Tariq Fancy spent nearly two years as the first global chief investment officer for sustainable investing at $8 trillion investment management giant BlackRock.
Fancy left the New York-based financial services conglomerate in September 2019, going on to found technology non-profit the Rumie Initiative. Earlier this month, he caused an uproar with an op-ed in USA Today in which he spoke of his experience and said thaat, “The financial services industry is duping the American public with its pro-environment, sustainable investing practices.”
Forbes sat down with Fancy to ask about that piece and have him expand on his views of ESG investing, climate change, financial regulation and the solutions he sees to the problems he wrote about.
Why did you decide to speak out now with the op-ed you recently wrote for USA Today?
It is good we are talking about the piece I wrote because it doesn’t get across the full argument because it can’t in that many words. The reason I spoke out was that I was sitting inside the machine, responsible for integrating ESG considerations into all of our investment properties, and started to realize that there really wasn’t that much value in ESG data. I wish I could tell you that if you have a higher ESG score then your shareholder returns are better because ESG linking to returns is the proxy for saying more responsible companies profit more. It sounds good but it’s not actually the answer. We’re in this bind because it’s not that profitable to be responsible.
When I left, I started to realize that despite the marketing there’s no impact. I believe in markets, I’m a former investment banker, an MBA, and a pro-business capitalist. But I also know that there are limitations in markets and when you have market failures you need to fix them.
ESG assets could increase and we could do more in our investment processes but there’s no reason to believe that’s going to reduce emissions at all. It’s about divestment, which aligns your values but doesn’t create actual impact.
Think of an Islamic investor who doesn’t want to own alcohol or pork and screens it out. None of them think it’s going to stop people from drinking around the world, it’s just that they don’t want to be involved in it.
People confuse boycott and divestment. If you boycott something and it loses 10% of its revenue, that matters. If shareholders boycott a stock and 10% of the market doesn’t buy it, it has no impact because a whole bunch of hedge funds buy it. No company needs 100% of the market to buy the stock, nor will that ever happen.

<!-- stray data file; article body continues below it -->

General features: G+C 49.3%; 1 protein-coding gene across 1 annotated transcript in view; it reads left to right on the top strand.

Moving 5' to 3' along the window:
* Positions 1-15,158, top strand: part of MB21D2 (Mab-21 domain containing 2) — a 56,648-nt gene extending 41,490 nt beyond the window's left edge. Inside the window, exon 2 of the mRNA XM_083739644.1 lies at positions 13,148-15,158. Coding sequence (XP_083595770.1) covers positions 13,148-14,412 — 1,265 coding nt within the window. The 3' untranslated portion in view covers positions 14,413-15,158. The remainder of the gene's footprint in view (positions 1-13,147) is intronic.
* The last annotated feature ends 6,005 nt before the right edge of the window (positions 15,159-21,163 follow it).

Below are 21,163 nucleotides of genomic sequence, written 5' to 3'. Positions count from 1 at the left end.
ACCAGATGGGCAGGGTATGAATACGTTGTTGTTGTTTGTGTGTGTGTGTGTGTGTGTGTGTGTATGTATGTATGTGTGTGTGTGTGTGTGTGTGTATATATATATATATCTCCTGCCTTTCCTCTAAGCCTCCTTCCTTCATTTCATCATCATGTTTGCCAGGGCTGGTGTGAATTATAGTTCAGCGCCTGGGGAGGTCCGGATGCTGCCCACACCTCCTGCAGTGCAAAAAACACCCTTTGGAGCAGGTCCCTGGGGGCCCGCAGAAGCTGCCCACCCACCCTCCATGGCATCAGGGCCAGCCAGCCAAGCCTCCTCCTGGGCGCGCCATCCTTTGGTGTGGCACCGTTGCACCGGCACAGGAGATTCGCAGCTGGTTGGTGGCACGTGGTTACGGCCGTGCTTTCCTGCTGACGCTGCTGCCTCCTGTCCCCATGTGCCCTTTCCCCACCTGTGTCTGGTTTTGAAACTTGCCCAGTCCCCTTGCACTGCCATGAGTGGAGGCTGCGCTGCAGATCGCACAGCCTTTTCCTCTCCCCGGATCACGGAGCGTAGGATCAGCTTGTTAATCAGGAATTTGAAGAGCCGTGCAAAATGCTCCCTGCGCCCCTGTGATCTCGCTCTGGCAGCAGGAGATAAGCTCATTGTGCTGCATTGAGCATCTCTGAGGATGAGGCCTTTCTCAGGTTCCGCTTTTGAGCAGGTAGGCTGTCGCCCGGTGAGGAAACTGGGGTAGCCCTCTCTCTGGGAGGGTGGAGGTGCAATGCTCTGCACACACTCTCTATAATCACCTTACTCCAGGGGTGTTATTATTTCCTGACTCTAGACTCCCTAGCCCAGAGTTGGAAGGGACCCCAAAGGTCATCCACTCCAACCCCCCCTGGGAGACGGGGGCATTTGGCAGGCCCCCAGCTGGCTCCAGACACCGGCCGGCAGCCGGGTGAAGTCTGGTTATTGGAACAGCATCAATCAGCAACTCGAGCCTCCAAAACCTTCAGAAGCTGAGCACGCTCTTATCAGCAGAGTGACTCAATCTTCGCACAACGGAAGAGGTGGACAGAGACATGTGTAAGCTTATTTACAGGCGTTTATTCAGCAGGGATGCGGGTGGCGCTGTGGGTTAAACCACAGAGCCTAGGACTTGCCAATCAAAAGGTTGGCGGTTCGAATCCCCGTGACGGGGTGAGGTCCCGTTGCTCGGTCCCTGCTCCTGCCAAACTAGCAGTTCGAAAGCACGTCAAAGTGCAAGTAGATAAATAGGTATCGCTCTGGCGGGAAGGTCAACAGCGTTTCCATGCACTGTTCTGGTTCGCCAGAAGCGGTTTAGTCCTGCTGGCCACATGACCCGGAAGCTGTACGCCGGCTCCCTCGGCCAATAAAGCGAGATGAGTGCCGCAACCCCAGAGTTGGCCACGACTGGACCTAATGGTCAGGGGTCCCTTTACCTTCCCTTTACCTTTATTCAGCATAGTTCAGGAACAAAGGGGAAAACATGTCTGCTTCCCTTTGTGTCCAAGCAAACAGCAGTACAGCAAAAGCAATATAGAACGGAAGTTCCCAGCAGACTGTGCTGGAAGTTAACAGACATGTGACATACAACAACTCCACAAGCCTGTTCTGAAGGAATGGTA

I came to the conclusion that society is a cancer patient and climate change is growing like a cancer. We’re selling wheatgrass to the cancer patient. It’s well marketed, but there is no evidence it is going to help stop the spread.
After I left that I saw the marketing reach level that implied that by doing this you can fight climate change and impact social causes, it was a rush to gather assets.
I started to wonder whether it was actually harmful because it had a placebo effect. If you go back to the wheatgrass analogy, it’s kind of like the wheatgrass is being marketed in a way that it is actually delaying the patient from starting chemo. At that point you can’t make the argument that it’s harmless, it is delaying the reforms we need.
How does the Covid-19 pandemic figure into your outlook?
I looked at how business leaders responded to Covid-19 and that’s what got me to speak out. This crisis is a systemic challenge and science told us we couldn’t rely on the free market to fix it.
Imagine we left it to the free market and left everything open and hoped people would be responsible, obviously that doesn’t work. It is fairly clear that government action was necessary to restrict travel, close risky venues and make masks mandatory. Even the Business Roundtable agreed with mask mandates, clearly understanding the need for government action. Systemic challenges require systemic solutions and you need government action to do that.
However, as recently as January, Larry [Fink] said we can rely on the market when it comes to climate change, saying: “I prefer capitalism to self regulate.” We have a right to look at what Larry and other business leaders are advocating around market policies and climate change and ask why it is that we need government action on a short term challenge but not on a long term challenge.
How has your first hand experience influenced your views?
I remember one portfolio manager at BlackRock told me: “I believe in climate change and if the government put a carbon tax in place we would all adjust our portfolios overnight, we would have to do it because we chase yield and profitability and suddenly yield would be affected. My incentive as of now is not to do that, and it is the same for my competitors.”